Bits, Density and Noise
Probably the greatest misconception about scanner technology is the one about bit depth per color, also called color resolution.
The first thing to remember is that bit depth and dynamic range are NOT the same thing. They are going to sound much the same, but they are not. That difference will be explained in the following article.
Most scanners are at least 30 bits color depth now, and many are 36, 42 or 48 bits. More bits are required to hold numeric values containing better dynamic range, but this one detail does not ensure it. While the two factors are often associated, there is also a second requirement. High-quality, low-noise CCD and electronics (i.e., expensive) are needed for better dynamic range. The fact that a scanner claims to have 48 bits color depth has nothing to do with its real optical density. It only means that 16 bit A/D converters are used.
Many scanner vendors list a dynamic range Dmax - Dmin that is equivalent to the theoretical limits set by the resolution. Some vendors are a bit more cautious and reduce the density range by 0.3 which is equivalent to the unavoidable +- 1 bit digitalization noise.
The following table shows the theoretical maximum density for various bit depths. If these values are found in a scanner specification sheet, it is safe to disregard them completely because they only specify the size of the container, not the content.
|Total Bits||Binary steps||Max Density (no noise)||Max Density (1bit noise)|
Real world density ranges are a lot lower than expected. The following table lists density ranges for various materials:
|Reflective photographic paper||2.0|
|Best print on paper||2.6|
|Best film transparencies||3.2|
The message is clear: 36 bits of resolution can hold all numerical values necessary to represent the density range found with the best film transparencies. A bigger container, 42 or 48bits is a waste, especially because handling more data slows down every system. This is the reason why all Image Access scanners work with 36 bit raw data instead of pushing the bit number to 48 and slowing down the scanning process.
But this is not the end of the story, it is only the beginning. Real world noise is the biggest density limiting factor. It comes from many different sources -- some of them are explained in the following article.
First, one should consider the maximum dynamic range of a CCD which is the range between the imminent noise floor and the saturation point. This range implies that all errors that are constant, such as dark currents, sensitivity variations and charge transfer losses; are already compensated for. The dynamic range published in the data sheets is therefore the best possible and is probably a lot less in a real world system. Dynamic ranges of commercially available CCD chips are between 250 and 1000, 4000 being the highest value that we have ever found. Unfortunately they are not truly comparable because the measurement methods vary between different vendors.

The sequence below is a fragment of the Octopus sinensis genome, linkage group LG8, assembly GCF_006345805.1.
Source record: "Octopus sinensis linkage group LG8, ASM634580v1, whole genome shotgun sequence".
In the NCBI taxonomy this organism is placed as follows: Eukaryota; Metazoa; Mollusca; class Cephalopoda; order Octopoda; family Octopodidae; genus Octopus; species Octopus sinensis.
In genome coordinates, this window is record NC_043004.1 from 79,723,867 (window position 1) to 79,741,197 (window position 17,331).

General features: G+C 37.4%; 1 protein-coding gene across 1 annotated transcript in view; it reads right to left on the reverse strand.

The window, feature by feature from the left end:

Variations in the illumination system, the optical system, the CCD sensitivity and the long term drift of all these parameters make is necessary to perform a white balance for the scanner from time to time. Because of this, the CCD cannot be operated even close to the saturation point, cutting the effective dynamic range in half.
Up to now, we have only evaluated the electrical system and its side effects. The typical useful dynamic range of 500 will translate into a density range of 2.7; barely enough to capture all details of the best prints on paper. Unfortunately there is also noise associated with the conversion from photons to electrons. If a CCD element is exposed to light, the amount of electrons generated will be different each time, even if the light source and the target are absolutely stable. The variance between different samples is called "electron noise", "photon noise" or "shot noise" http://en.wikipedia.org/wiki/Photon_noise and equals the square root of the total amount of electrons captured. Assuming a CCD element accumulates 100.000 electrons, the variance will be 314. Therefore, the useful dynamic range is limited to 100.000 / 314 = 318 which equals to a density range of 2.5.
To overcome this, one only has to increase the light level and exposure time but there is another limiting factor called saturation exposure. A given CCD element can only hold a certain number of electrons before it saturates. The saturation exposure in electrons scales with the active area of the CCD element, which is the next caveat. The never-ending, marketing-driven, resolution race forces CCD elements to get smaller and smaller. Their saturation exposure levels get consequently lower; some saturate at levels as low as 20.000 electrons. The noise level due to this computes to 140 electrons which results in a dynamic range of 140:1, a maximum best case density range of only 2,1!
The only way out of this is to increase the size of the active CCD elements but this is very expensive because the lenses have to be of a different class. It is a lot easier to double the resolution at the expense of a higher noise level than to increase the resolution by increasing the CCDs active surface.